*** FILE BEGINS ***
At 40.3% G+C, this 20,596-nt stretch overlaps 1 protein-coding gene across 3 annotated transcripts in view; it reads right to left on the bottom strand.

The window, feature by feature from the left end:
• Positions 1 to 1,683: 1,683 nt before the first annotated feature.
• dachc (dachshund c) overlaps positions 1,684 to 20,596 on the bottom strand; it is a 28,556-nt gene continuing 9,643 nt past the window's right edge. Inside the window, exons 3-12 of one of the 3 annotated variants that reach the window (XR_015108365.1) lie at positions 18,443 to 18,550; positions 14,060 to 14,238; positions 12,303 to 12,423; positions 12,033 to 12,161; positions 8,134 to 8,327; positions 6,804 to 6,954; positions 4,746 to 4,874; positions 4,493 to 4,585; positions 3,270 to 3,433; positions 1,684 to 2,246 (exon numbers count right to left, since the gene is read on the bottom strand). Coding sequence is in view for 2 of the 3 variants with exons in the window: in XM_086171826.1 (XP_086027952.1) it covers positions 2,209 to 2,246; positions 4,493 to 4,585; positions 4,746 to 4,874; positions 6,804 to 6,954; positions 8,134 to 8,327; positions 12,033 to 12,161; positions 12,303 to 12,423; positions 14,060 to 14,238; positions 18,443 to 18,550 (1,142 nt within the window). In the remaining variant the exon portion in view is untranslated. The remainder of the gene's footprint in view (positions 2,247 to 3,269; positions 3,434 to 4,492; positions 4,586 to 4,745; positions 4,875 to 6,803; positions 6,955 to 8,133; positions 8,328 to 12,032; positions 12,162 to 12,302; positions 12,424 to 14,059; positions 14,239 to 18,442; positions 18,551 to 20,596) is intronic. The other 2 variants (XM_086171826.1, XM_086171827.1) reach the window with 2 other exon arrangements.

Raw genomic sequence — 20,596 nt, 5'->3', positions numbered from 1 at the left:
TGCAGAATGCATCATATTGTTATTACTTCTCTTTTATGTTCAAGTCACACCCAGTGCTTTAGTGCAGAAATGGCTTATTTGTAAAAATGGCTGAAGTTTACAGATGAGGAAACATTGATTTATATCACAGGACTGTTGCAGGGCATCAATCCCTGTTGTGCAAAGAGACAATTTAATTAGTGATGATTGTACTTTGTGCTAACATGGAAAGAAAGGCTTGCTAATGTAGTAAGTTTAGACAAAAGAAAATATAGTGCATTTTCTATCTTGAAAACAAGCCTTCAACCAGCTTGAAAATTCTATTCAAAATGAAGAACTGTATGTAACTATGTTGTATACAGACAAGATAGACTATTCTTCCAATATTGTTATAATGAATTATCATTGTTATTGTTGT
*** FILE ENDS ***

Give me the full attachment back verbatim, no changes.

At 40.3% G+C, this 20,596-nt stretch overlaps 1 protein-coding gene across 3 annotated transcripts in view; it reads right to left on the bottom strand.

The window, feature by feature from the left end:
• Positions 1 to 1,683: 1,683 nt before the first annotated feature.
• dachc (dachshund c) overlaps positions 1,684 to 20,596 on the bottom strand; it is a 28,556-nt gene continuing 9,643 nt past the window's right edge. Inside the window, exons 3-12 of one of the 3 annotated variants that reach the window (XR_015108365.1) lie at positions 18,443 to 18,550; positions 14,060 to 14,238; positions 12,303 to 12,423; positions 12,033 to 12,161; positions 8,134 to 8,327; positions 6,804 to 6,954; positions 4,746 to 4,874; positions 4,493 to 4,585; positions 3,270 to 3,433; positions 1,684 to 2,246 (exon numbers count right to left, since the gene is read on the bottom strand). Coding sequence is in view for 2 of the 3 variants with exons in the window: in XM_086171826.1 (XP_086027952.1) it covers positions 2,209 to 2,246; positions 4,493 to 4,585; positions 4,746 to 4,874; positions 6,804 to 6,954; positions 8,134 to 8,327; positions 12,033 to 12,161; positions 12,303 to 12,423; positions 14,060 to 14,238; positions 18,443 to 18,550 (1,142 nt within the window). In the remaining variant the exon portion in view is untranslated. The remainder of the gene's footprint in view (positions 2,247 to 3,269; positions 3,434 to 4,492; positions 4,586 to 4,745; positions 4,875 to 6,803; positions 6,955 to 8,133; positions 8,328 to 12,032; positions 12,162 to 12,302; positions 12,424 to 14,059; positions 14,239 to 18,442; positions 18,551 to 20,596) is intronic. The other 2 variants (XM_086171826.1, XM_086171827.1) reach the window with 2 other exon arrangements.

Raw genomic sequence — 20,596 nt, 5'->3', positions numbered from 1 at the left:
TGCAGAATGCATCATATTGTTATTACTTCTCTTTTATGTTCAAGTCACACCCAGTGCTTTAGTGCAGAAATGGCTTATTTGTAAAAATGGCTGAAGTTTACAGATGAGGAAACATTGATTTATATCACAGGACTGTTGCAGGGCATCAATCCCTGTTGTGCAAAGAGACAATTTAATTAGTGATGATTGTACTTTGTGCTAACATGGAAAGAAAGGCTTGCTAATGTAGTAAGTTTAGACAAAAGAAAATATAGTGCATTTTCTATCTTGAAAACAAGCCTTCAACCAGCTTGAAAATTCTATTCAAAATGAAGAACTGTATGTAACTATGTTGTATACAGACAAGATAGACTATTCTTCCAATATTGTTATAATGAATTATCATTGTTATTGTTGT